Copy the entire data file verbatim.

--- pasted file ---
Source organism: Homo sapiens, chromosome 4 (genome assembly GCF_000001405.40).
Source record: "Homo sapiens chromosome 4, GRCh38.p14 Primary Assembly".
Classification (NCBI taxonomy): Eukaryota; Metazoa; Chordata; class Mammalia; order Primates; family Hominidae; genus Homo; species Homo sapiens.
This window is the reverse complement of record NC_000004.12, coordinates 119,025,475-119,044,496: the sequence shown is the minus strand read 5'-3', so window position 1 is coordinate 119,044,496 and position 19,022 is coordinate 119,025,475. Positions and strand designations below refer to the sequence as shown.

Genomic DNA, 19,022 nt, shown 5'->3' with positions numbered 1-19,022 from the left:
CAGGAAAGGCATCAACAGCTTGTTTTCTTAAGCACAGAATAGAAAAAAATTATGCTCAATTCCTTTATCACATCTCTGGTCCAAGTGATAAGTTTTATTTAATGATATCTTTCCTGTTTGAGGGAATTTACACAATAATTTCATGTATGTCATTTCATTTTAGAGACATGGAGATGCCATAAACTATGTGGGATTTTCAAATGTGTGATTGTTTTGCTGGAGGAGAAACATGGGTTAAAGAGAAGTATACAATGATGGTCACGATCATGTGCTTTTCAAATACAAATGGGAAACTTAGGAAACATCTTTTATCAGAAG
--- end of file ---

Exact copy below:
Source organism: Homo sapiens, chromosome 4 (genome assembly GCF_000001405.40).
Source record: "Homo sapiens chromosome 4, GRCh38.p14 Primary Assembly".
Classification (NCBI taxonomy): Eukaryota; Metazoa; Chordata; class Mammalia; order Primates; family Hominidae; genus Homo; species Homo sapiens.
This window is the reverse complement of record NC_000004.12, coordinates 119,025,475-119,044,496: the sequence shown is the minus strand read 5'-3', so window position 1 is coordinate 119,044,496 and position 19,022 is coordinate 119,025,475. Positions and strand designations below refer to the sequence as shown.

Genomic DNA, 19,022 nt, shown 5'->3' with positions numbered 1-19,022 from the left:
CAGGAAAGGCATCAACAGCTTGTTTTCTTAAGCACAGAATAGAAAAAAATTATGCTCAATTCCTTTATCACATCTCTGGTCCAAGTGATAAGTTTTATTTAATGATATCTTTCCTGTTTGAGGGAATTTACACAATAATTTCATGTATGTCATTTCATTTTAGAGACATGGAGATGCCATAAACTATGTGGGATTTTCAAATGTGTGATTGTTTTGCTGGAGGAGAAACATGGGTTAAAGAGAAGTATACAATGATGGTCACGATCATGTGCTTTTCAAATACAAATGGGAAACTTAGGAAACATCTTTTATCAGAAG